Points of Interest Category: Town Centre & Info
Longitude: 153.550252 Latitude: -28.540617
Metres above Sea Level: 6.5 m
Area: 14.9 km² Perimeter: 19.1 km
View Brunswick Heads’ Statistics & Demographics
Brunswick Heads is nestled amidst the Brunswick River (named by Captain Rous after Queen Caroline of Brunswick, Germany) and Simpsons Creek (named in honour of Captain Simpson – noting that during the mid 1860’s Brunswick Heads was named Simpson Town), abutting the surf on the eastern shores of Simpsons Creek. The charming seaside village offers a variety of eateries and specialty shopping.
The foreshore areas provide expansive lawn areas to enjoy a picnic overlooking the waterways. To the eastward lies the stunning surf beach bestowing expansive views of kilometres of fine, squeaky clean, white, sandy beaches; crystal clear waters; mesmerising waves as they roll into shore . . . Looking southward, Cape Byron extends proudly into the sea – significant due to it being the most easterly land mass of Australia. To the north, are the break walls of the Brunswick River, facilitating the permanent entrance of the river to the sea.
Gazing inland, along the crystal clear, turquoise waters of the Brunswick River, the escarpments and mountain peaks add another dimension to a beautiful variety of views . . . The sights and sounds of the capacious reserves surrounding the town delight with sightings of turtles, schools of fish, pelicans, spoonbills, parrots, the sounds of the Eastern Whipbird – the elegant Black Cockatoo . . . – in fact, all manner of flora and fauna abound . . .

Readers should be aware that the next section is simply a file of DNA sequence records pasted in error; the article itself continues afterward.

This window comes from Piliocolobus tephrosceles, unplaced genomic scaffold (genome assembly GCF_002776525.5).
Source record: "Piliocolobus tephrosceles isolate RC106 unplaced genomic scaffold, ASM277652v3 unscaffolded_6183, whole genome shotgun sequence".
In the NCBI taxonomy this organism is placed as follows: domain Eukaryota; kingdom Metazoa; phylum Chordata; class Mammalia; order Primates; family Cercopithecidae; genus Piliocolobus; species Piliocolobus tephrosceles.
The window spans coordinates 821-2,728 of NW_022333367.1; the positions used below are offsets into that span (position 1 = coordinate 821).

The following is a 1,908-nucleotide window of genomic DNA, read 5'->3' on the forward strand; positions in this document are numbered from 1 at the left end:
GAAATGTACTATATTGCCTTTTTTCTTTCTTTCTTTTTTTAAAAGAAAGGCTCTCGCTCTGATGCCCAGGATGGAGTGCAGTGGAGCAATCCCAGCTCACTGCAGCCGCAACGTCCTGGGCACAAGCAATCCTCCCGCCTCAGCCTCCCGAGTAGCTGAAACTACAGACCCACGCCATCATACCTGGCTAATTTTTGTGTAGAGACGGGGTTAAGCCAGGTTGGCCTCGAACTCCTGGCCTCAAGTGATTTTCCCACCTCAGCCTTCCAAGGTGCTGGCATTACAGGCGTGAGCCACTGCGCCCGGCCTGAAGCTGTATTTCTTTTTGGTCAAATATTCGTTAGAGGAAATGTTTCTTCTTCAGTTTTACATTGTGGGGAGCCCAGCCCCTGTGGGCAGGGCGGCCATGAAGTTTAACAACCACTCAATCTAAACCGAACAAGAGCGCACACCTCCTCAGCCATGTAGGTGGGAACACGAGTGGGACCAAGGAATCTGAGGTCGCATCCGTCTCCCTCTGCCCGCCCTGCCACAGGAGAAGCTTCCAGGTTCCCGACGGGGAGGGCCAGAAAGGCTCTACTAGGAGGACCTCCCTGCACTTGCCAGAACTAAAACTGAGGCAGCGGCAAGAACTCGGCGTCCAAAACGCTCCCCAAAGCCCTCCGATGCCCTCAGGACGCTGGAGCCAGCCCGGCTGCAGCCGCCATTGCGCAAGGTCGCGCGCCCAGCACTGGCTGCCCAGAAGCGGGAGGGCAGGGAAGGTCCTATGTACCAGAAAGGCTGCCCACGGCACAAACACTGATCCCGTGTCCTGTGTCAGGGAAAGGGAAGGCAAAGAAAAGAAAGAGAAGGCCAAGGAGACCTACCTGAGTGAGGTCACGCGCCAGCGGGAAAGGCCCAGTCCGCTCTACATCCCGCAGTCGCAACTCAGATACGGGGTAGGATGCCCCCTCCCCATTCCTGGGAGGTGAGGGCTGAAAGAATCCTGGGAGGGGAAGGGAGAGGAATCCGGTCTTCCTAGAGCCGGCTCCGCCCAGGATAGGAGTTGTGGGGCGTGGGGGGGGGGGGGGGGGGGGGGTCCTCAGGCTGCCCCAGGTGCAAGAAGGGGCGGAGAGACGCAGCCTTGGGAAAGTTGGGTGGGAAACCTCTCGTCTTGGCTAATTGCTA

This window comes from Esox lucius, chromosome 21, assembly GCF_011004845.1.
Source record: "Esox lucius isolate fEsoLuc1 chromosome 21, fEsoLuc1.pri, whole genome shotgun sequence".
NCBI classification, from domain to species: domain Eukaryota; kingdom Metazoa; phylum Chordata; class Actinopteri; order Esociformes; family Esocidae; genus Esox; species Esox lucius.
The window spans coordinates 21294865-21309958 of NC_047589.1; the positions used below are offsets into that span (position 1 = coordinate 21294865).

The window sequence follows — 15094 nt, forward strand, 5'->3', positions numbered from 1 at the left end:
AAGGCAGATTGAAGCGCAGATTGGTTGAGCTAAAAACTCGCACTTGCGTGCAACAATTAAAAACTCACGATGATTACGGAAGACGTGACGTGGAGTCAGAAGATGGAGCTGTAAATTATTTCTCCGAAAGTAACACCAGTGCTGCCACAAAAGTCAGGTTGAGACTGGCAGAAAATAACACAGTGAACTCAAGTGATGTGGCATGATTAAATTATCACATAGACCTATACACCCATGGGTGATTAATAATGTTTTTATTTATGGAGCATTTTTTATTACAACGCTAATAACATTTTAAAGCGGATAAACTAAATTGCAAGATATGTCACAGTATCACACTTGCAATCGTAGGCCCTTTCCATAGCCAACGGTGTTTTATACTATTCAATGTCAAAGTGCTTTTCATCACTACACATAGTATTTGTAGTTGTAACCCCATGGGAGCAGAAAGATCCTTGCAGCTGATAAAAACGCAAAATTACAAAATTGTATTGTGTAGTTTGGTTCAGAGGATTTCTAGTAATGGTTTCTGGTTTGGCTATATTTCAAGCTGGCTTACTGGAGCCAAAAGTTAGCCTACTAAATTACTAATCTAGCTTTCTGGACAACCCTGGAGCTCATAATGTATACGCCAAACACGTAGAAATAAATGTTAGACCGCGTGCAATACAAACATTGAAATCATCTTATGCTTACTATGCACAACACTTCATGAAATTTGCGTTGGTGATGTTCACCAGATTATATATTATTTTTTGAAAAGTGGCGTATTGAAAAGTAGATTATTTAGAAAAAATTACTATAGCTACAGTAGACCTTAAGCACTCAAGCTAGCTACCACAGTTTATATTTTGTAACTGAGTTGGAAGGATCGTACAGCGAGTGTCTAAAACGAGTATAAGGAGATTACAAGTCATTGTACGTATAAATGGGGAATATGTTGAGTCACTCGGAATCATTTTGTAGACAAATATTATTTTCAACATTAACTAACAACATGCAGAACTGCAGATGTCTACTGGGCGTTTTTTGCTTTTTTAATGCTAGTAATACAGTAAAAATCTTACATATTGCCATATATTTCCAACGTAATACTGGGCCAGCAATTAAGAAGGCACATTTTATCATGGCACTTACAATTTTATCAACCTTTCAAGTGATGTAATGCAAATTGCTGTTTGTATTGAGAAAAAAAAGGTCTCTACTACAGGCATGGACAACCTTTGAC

Fishing from the harbour jetty, the shores, from boats, kayaks and canoes seems to be a most popular past-time.
Ample parking, a variety picnic areas, walking & riding trails, parks, gardens and reserves, Brunswick Heads is a delightful location for water lovers of all disciplines.
First charted in 1828, Brunswick Heads was put on the map by Captain Henry John Rous, during his journey to explore the northern rivers of New South Wales. Captain Rous departed Sydney on the 14th August 1828 in the schooner ‘Rainbow’. Heavy surf prevented the exploration of the yet undiscovered Clarence River. Captain Rous continued northward, charting the coastline, including the Tweed River (which in fact, he named the ‘Clarence’ – unaware that it had been discovered and named in 1823 by John Oxley). It was to be another twenty years before rainforest Red Cedar getters entered the region – capitalising on this preferred timber for boat building.
The rugged terrain meant that the only access to Brunswick Heads was via shipping. The variable and treacherous bar claimed many a ship, including the SS ‘Brunswick’ c 1883, the ‘Agnes’ c 1889 and the ‘Endeavour c 1892 – to name a few . . .
The rainforest timbers lead to a thriving timber industry. Cedar logs were transported via rafts to Brunswick Heads from the rainforests located upstream. Bullocks then hauled the Cedar into the surf, where the logs were winched on board sailing ships. By the 1880’s Brunswick Heads was a busy port and commercial centre until the new mode of transport, the railway, opened in 1894.
As the rainforest timber ran out – both the boat building and timber industries ground to a halt . . .
Today, Brunswick Heads retains a seaside village atmosphere enjoyed by visitors and locals alike. Lodging options for tourists are plentiful – from Caravan Parks, Hotels, Motels, to the more intimate B&B’s, Holiday Lets and so forth.
Discover Brunswick Heads via POI Australia’s Interactive Map, or, acquaint yourself with Brunswick Head’s
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